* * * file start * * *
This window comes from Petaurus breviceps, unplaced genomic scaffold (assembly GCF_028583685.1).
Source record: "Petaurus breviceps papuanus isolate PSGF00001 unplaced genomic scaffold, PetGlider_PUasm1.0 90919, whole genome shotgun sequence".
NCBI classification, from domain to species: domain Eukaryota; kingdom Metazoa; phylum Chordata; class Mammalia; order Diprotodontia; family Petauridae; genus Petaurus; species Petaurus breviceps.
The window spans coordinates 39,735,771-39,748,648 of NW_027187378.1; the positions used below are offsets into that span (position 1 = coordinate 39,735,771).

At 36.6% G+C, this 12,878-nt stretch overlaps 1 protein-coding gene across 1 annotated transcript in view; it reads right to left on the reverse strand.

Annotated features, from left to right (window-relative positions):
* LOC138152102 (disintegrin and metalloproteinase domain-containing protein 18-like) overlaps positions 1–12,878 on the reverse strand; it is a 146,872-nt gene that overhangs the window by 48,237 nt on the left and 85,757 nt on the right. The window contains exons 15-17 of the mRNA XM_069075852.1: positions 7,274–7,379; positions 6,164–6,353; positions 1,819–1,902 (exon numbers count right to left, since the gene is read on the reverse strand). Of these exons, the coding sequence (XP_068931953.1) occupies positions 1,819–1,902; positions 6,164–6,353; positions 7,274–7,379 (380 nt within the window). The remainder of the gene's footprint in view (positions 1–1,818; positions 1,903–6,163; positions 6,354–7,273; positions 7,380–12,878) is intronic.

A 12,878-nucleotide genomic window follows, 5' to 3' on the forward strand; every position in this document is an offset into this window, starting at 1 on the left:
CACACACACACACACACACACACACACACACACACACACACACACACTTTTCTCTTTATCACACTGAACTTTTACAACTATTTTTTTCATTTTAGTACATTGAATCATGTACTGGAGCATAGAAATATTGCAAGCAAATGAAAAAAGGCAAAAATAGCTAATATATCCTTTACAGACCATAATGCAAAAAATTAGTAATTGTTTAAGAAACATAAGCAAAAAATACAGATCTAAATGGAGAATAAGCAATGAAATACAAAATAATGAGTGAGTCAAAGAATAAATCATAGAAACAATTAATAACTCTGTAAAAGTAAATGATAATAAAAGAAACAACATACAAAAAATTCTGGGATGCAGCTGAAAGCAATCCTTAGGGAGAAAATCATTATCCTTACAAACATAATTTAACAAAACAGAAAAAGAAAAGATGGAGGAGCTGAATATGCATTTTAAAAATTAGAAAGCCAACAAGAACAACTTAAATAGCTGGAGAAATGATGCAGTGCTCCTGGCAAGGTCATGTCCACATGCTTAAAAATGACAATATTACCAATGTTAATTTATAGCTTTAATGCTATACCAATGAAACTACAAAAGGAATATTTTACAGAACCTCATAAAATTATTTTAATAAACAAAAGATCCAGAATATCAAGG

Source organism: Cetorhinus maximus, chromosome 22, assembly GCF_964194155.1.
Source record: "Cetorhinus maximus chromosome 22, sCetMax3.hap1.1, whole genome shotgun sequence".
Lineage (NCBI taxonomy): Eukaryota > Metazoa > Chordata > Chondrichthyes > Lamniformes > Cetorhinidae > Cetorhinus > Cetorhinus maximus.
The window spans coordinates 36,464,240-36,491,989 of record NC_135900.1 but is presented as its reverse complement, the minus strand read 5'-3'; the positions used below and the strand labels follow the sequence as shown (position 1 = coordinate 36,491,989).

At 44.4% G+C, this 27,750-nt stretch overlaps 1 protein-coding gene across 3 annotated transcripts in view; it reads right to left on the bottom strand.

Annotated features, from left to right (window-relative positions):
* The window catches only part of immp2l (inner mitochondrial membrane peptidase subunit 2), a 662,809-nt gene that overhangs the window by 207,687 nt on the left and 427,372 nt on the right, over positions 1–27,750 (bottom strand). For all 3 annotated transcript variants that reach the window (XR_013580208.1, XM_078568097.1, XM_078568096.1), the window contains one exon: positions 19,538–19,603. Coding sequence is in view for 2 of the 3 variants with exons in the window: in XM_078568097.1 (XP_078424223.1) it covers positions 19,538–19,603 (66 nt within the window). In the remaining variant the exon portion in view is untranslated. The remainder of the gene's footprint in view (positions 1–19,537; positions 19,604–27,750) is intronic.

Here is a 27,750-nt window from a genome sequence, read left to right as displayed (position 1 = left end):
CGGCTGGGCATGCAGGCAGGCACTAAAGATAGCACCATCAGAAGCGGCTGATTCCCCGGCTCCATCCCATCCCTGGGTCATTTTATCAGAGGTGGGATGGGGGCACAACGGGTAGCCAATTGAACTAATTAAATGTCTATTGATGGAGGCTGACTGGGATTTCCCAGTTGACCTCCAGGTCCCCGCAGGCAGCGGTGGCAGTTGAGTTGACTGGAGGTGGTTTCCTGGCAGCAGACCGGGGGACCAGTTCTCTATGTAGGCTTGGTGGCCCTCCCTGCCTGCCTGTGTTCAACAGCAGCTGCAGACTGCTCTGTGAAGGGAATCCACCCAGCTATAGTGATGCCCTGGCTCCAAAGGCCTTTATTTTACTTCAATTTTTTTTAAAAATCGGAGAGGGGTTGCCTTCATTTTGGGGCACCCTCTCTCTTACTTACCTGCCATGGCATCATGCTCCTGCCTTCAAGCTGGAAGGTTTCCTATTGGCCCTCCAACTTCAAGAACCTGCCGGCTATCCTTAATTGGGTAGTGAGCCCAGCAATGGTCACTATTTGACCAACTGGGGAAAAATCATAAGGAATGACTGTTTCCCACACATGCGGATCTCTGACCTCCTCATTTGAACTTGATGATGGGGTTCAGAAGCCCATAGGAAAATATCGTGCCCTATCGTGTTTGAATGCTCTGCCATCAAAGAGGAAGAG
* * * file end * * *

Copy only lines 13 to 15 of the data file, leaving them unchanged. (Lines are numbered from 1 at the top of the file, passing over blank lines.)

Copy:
The window spans coordinates 36,464,240-36,491,989 of record NC_135900.1 but is presented as its reverse complement, the minus strand read 5'-3'; the positions used below and the strand labels follow the sequence as shown (position 1 = coordinate 36,491,989).

At 44.4% G+C, this 27,750-nt stretch overlaps 1 protein-coding gene across 3 annotated transcripts in view; it reads right to left on the bottom strand.

Annotated features, from left to right (window-relative positions):